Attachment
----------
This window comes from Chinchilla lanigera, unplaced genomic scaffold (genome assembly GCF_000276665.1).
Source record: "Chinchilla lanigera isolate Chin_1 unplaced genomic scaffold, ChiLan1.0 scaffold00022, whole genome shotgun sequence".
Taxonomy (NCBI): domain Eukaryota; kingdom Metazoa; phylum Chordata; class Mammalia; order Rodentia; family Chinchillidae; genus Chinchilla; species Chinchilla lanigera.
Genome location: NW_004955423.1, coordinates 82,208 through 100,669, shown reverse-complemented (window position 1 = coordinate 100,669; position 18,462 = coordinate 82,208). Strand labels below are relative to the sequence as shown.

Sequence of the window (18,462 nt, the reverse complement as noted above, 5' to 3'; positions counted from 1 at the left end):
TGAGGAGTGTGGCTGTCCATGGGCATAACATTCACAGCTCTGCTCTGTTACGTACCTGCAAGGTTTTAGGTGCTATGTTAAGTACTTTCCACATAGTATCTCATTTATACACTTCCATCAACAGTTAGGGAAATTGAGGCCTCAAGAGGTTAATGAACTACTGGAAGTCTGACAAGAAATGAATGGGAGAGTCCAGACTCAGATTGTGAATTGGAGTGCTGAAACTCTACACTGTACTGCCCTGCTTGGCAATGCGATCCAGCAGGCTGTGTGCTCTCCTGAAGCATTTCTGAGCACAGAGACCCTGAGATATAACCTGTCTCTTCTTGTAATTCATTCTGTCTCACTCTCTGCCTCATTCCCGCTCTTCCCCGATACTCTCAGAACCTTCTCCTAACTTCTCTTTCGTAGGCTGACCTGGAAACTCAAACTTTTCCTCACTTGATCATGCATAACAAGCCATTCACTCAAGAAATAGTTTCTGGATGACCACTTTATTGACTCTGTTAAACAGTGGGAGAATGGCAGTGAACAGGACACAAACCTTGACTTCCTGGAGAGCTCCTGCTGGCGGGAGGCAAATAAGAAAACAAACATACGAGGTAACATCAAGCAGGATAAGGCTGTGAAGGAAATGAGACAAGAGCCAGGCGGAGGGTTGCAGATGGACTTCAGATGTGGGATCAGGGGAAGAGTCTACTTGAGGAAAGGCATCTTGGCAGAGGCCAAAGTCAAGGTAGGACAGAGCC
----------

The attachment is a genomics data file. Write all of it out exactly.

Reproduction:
This window comes from Chinchilla lanigera, unplaced genomic scaffold (genome assembly GCF_000276665.1).
Source record: "Chinchilla lanigera isolate Chin_1 unplaced genomic scaffold, ChiLan1.0 scaffold00022, whole genome shotgun sequence".
Taxonomy (NCBI): domain Eukaryota; kingdom Metazoa; phylum Chordata; class Mammalia; order Rodentia; family Chinchillidae; genus Chinchilla; species Chinchilla lanigera.
Genome location: NW_004955423.1, coordinates 82,208 through 100,669, shown reverse-complemented (window position 1 = coordinate 100,669; position 18,462 = coordinate 82,208). Strand labels below are relative to the sequence as shown.

Sequence of the window (18,462 nt, the reverse complement as noted above, 5' to 3'; positions counted from 1 at the left end):
TGAGGAGTGTGGCTGTCCATGGGCATAACATTCACAGCTCTGCTCTGTTACGTACCTGCAAGGTTTTAGGTGCTATGTTAAGTACTTTCCACATAGTATCTCATTTATACACTTCCATCAACAGTTAGGGAAATTGAGGCCTCAAGAGGTTAATGAACTACTGGAAGTCTGACAAGAAATGAATGGGAGAGTCCAGACTCAGATTGTGAATTGGAGTGCTGAAACTCTACACTGTACTGCCCTGCTTGGCAATGCGATCCAGCAGGCTGTGTGCTCTCCTGAAGCATTTCTGAGCACAGAGACCCTGAGATATAACCTGTCTCTTCTTGTAATTCATTCTGTCTCACTCTCTGCCTCATTCCCGCTCTTCCCCGATACTCTCAGAACCTTCTCCTAACTTCTCTTTCGTAGGCTGACCTGGAAACTCAAACTTTTCCTCACTTGATCATGCATAACAAGCCATTCACTCAAGAAATAGTTTCTGGATGACCACTTTATTGACTCTGTTAAACAGTGGGAGAATGGCAGTGAACAGGACACAAACCTTGACTTCCTGGAGAGCTCCTGCTGGCGGGAGGCAAATAAGAAAACAAACATACGAGGTAACATCAAGCAGGATAAGGCTGTGAAGGAAATGAGACAAGAGCCAGGCGGAGGGTTGCAGATGGACTTCAGATGTGGGATCAGGGGAAGAGTCTACTTGAGGAAAGGCATCTTGGCAGAGGCCAAAGTCAAGGTAGGACAGAGCC